Analyzing Adler’s Theory of Personality
Although Sigmund Freud had revolutionized the study of Psychology through his theories of personality, throughout the twentieth century, more and more younger psychologists have begun to question and even contest these accepted theories. One such psychologist was Alfred Adler. This paper will present an analytical analysis on the overall purpose behind an individual’s personality as well as the concepts that all individuals’ personalities possess and the role of society in the development of the personality of an individual.
It will also explain how despite the similar concepts that each individual’s personality possess, the personality of two individuals can be unique from each other.
Goal of Personality
The primary goal of an individual’s personality according to Adler is to achieve perfection and superiority. This drive for the individual is innate and possessed by all individuals. Adler considers this goal as the cornerstone of life itself since from the moment that an individual is born until his or her death; the quest of an individual to achieve superiority allows the individual to develop from one stage of development to the next.
This is manifested in a number of different ways, depending on the individual’s definition of what perfection is. For Adler, the inability of the individual to achieve this would result in the individual’s developing psychological disorders such as inferiority complex or superiority complex. (Adler 2007; Hall, Lindzay & Campbell 1997).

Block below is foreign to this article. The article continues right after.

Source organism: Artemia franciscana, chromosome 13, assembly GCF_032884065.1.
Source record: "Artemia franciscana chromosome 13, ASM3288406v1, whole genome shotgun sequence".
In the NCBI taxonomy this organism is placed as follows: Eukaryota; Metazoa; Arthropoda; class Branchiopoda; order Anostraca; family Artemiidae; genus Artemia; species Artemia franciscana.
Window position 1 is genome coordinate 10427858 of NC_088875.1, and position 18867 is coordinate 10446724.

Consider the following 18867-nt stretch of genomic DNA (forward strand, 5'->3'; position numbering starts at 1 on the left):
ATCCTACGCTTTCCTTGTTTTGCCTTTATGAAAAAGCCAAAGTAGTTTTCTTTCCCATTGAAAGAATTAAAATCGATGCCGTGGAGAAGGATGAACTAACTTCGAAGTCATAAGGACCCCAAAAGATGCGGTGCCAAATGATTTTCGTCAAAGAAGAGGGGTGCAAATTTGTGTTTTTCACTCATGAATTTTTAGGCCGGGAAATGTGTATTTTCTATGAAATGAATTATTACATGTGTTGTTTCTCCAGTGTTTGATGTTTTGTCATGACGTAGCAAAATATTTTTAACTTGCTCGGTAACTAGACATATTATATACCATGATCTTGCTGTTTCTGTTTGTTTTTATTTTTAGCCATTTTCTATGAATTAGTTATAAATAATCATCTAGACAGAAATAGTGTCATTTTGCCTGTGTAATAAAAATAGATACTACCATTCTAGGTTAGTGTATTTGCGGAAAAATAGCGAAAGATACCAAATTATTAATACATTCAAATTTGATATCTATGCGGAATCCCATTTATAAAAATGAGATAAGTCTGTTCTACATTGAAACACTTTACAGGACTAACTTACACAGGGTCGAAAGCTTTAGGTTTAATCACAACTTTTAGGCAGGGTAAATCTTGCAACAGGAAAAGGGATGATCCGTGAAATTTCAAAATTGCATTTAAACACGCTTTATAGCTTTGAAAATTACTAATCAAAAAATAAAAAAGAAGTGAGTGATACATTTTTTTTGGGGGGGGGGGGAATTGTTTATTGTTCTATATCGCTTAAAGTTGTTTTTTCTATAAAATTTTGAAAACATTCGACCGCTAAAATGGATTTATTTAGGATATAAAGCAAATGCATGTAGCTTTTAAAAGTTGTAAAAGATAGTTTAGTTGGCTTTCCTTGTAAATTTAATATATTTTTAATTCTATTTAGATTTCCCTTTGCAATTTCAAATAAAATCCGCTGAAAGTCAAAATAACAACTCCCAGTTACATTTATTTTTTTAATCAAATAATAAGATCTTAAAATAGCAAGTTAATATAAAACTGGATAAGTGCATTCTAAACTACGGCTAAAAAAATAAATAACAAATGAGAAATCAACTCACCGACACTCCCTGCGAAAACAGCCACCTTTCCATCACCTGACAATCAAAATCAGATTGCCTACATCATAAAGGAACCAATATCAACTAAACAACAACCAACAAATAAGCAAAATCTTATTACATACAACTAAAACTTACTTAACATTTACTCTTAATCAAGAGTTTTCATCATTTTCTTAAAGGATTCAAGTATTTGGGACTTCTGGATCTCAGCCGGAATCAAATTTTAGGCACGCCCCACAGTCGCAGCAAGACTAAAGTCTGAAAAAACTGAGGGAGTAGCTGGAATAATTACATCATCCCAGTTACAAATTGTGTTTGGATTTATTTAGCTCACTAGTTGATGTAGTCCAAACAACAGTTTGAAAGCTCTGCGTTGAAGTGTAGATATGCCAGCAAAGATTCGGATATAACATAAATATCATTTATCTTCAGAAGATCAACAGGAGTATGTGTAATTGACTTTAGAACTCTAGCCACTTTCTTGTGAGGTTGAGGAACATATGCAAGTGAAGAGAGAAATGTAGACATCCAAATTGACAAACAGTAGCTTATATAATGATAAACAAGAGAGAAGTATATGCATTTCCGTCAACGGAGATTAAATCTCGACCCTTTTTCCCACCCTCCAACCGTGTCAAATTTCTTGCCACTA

Concepts of Adler’s Personality Theory
Adler considered the consciousness to be the center of an individual’s personality. For him, humans are conscious beings and are aware of the reasons for their behavior. They are conscious of both their weaknesses and their aspirations. Humans are also considered to be self-conscious individuals capable of planning and guiding their actions fully aware of not just their meaning but also allow individuals to develop a sense of self-realization. It is because of this that an individual is able to determine the style of life he or she lives by (Hall, Lindzay & Campbell 1997).
The style of life is generally formed in the individual’s personality during early childhood, around the ages of four or five years. From this stage, experiences, attitudes and feelings are assimilated by the individual and become fixed in the individual’s personality. This is the reason why an individual’s style of life becomes also fixed and unchangeable despite the many stages of development an individual goes through in life (Hall, Lindzay & Campbell 1997).
These two concepts, style of life and the concept of the consciousness are subordinate to the concept of the creative self. The creative self intervenes between the stimuli acting upon the person and the responses made on these stimuli. The creative self is the aspect in the individual’s psyche that gives meaning to life because it is the active principle of life which transforms facts into a personality that is subjective, dynamic, unified, personal and unique (Hall, Lindzay & Campbell 1997).
Role of Society to Adler’s Theory